But it is indeed hard to remain a Christian and not be part of a Christian community, for a couple of reasons.
a) Jesus did not just come for me. Jesus came for the entire world.
I respect a private faith as much as I respect indignation at the Church! There are good reasons to be so frustrated that one walks away! And there are good reasons to craft a deeply personal, private faith. That is not the point.
The danger is that one establishes an “exclusivity” with Jesus, and assumes that whatever one has going on privately with Jesus is way better than what those church-goers are up to, do the degree that one doesn’t need others for one’s own faith.
I’m not so convinced that that is true.
b) Connected with that is the reality that we are all fallible. Community (granted, a healthy community) helps us think through matters collectively and conversationally, so that one doesn’t become navel-gazingly arrogant.
See, I know of specific congregations who would largely agree with Anne Rice’s perspective, and I think that both she and these other gatherings of people suffer the loss of that possible relationship.
I must add, however, that there is a reason that denominations are suffering such attrition these days. We have too often made ourselves and our message irrelevant and/or archaic. Ann speaks a prophetic voice to us, and that ought not be missed in this dust-up.
3. There are reasons to leave certain doctrines and denominations which uphold them.
Although, as I’ve made clear in other blogs, I actively supported (and still do) the recent ELCA decision on the ordination of gays and lesbians in relationship, I understand better the grief and anger of those who are leaving if I imagine how I would respond were the ELCA to withdraw the validity of women’s ordination.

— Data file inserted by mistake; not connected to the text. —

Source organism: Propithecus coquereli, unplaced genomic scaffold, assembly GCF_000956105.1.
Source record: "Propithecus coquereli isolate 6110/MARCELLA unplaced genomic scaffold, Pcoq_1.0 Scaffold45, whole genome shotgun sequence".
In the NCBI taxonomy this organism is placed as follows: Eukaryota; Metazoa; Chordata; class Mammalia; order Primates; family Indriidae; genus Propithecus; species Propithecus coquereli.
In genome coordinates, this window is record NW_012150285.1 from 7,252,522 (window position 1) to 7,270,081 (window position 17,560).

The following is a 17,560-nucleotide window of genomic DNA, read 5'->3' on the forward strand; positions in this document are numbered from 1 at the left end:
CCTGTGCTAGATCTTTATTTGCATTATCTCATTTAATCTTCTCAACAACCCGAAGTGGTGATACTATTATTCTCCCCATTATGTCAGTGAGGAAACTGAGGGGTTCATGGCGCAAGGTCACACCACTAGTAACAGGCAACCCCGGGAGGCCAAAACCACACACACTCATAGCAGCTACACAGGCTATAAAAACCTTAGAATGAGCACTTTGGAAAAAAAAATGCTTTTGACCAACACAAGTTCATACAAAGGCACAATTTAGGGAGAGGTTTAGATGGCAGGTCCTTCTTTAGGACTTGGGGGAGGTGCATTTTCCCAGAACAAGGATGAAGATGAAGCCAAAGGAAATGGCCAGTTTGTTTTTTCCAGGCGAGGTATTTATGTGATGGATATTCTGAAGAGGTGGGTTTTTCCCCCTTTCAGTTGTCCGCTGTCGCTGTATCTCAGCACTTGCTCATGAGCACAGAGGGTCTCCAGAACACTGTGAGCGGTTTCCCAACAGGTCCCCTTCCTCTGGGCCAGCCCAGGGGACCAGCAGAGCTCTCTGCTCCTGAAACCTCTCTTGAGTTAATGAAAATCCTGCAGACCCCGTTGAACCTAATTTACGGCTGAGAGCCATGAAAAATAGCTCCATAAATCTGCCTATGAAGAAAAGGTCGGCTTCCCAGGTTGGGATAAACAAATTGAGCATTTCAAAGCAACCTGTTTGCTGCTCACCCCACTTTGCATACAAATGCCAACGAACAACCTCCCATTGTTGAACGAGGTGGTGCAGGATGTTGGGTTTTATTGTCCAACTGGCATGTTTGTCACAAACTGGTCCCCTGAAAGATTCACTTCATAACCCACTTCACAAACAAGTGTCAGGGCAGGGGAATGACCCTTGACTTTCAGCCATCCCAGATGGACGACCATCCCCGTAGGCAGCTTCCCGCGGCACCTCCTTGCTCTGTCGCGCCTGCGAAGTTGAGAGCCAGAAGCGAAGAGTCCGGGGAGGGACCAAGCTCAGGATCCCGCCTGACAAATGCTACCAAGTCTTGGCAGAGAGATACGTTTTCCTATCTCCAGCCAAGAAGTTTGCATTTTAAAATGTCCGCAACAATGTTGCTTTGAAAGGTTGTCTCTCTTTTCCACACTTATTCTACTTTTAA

To be in relationship with anyone–person or institution–necessitates a fine balance of humility and principle.
If one concedes that no one–including oneself–is perfect, then one greets frustrating exchanges with more compassion and less haughtiness.
Still, there is a reason why I am ELCA Lutheran, and not Missouri Synod, for example, or Roman Catholic, or Jewish. There are some things I hold to be central, and the ELCA folks seem to resonate with my convictions more than do other traditions. So I suppose I have, to use your language, left those doctrines.
But were I to blast these other traditions with a wide swath of disgust, I would not only ensure that present conversations would cease, I would also guarantee that further conversations would be that much more difficult.
And I would do a fine job of making clear that I am certain that I cannot be wrong, and am always right…or at least on balance right-er than these other misguided or ignorant people in the other pews.
So. A first run at your question(s).
In short, I have felt most every one of Anne Rice’s frustrations. But I’m not sure that leaving the Church with a generalized Pox on the House is helpful, accurate, or fair.
I’m eager to hear if you have some follow-up!